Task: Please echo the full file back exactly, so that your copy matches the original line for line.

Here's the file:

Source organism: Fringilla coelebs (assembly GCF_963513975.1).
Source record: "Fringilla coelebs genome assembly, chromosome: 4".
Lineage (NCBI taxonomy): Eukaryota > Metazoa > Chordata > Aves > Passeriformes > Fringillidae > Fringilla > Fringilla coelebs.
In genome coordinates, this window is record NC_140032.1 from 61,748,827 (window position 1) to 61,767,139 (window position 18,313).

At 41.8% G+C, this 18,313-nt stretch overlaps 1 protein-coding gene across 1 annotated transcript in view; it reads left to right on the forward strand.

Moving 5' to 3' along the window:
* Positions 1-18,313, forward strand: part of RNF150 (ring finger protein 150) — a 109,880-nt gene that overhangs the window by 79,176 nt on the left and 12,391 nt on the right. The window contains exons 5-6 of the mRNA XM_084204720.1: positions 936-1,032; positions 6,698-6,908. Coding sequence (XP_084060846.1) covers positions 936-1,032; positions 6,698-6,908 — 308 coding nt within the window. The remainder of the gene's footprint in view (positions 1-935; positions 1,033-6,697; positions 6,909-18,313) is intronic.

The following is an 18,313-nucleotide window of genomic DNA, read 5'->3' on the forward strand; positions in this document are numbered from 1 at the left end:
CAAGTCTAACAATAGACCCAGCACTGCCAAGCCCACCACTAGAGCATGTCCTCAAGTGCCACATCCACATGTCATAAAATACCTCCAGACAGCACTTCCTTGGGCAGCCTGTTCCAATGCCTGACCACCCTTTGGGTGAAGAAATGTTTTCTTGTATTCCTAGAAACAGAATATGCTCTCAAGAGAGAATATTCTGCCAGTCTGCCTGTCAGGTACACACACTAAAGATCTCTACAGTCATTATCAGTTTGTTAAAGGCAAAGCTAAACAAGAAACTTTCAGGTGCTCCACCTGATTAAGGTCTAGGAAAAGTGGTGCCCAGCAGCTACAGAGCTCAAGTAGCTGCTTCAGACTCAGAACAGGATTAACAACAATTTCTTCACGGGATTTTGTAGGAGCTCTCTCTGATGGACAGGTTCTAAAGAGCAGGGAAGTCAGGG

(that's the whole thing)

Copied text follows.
Source organism: Fringilla coelebs (assembly GCF_963513975.1).
Source record: "Fringilla coelebs genome assembly, chromosome: 4".
Lineage (NCBI taxonomy): Eukaryota > Metazoa > Chordata > Aves > Passeriformes > Fringillidae > Fringilla > Fringilla coelebs.
In genome coordinates, this window is record NC_140032.1 from 61,748,827 (window position 1) to 61,767,139 (window position 18,313).

At 41.8% G+C, this 18,313-nt stretch overlaps 1 protein-coding gene across 1 annotated transcript in view; it reads left to right on the forward strand.

Moving 5' to 3' along the window:
* Positions 1-18,313, forward strand: part of RNF150 (ring finger protein 150) — a 109,880-nt gene that overhangs the window by 79,176 nt on the left and 12,391 nt on the right. The window contains exons 5-6 of the mRNA XM_084204720.1: positions 936-1,032; positions 6,698-6,908. Coding sequence (XP_084060846.1) covers positions 936-1,032; positions 6,698-6,908 — 308 coding nt within the window. The remainder of the gene's footprint in view (positions 1-935; positions 1,033-6,697; positions 6,909-18,313) is intronic.

The following is an 18,313-nucleotide window of genomic DNA, read 5'->3' on the forward strand; positions in this document are numbered from 1 at the left end:
CAAGTCTAACAATAGACCCAGCACTGCCAAGCCCACCACTAGAGCATGTCCTCAAGTGCCACATCCACATGTCATAAAATACCTCCAGACAGCACTTCCTTGGGCAGCCTGTTCCAATGCCTGACCACCCTTTGGGTGAAGAAATGTTTTCTTGTATTCCTAGAAACAGAATATGCTCTCAAGAGAGAATATTCTGCCAGTCTGCCTGTCAGGTACACACACTAAAGATCTCTACAGTCATTATCAGTTTGTTAAAGGCAAAGCTAAACAAGAAACTTTCAGGTGCTCCACCTGATTAAGGTCTAGGAAAAGTGGTGCCCAGCAGCTACAGAGCTCAAGTAGCTGCTTCAGACTCAGAACAGGATTAACAACAATTTCTTCACGGGATTTTGTAGGAGCTCTCTCTGATGGACAGGTTCTAAAGAGCAGGGAAGTCAGGG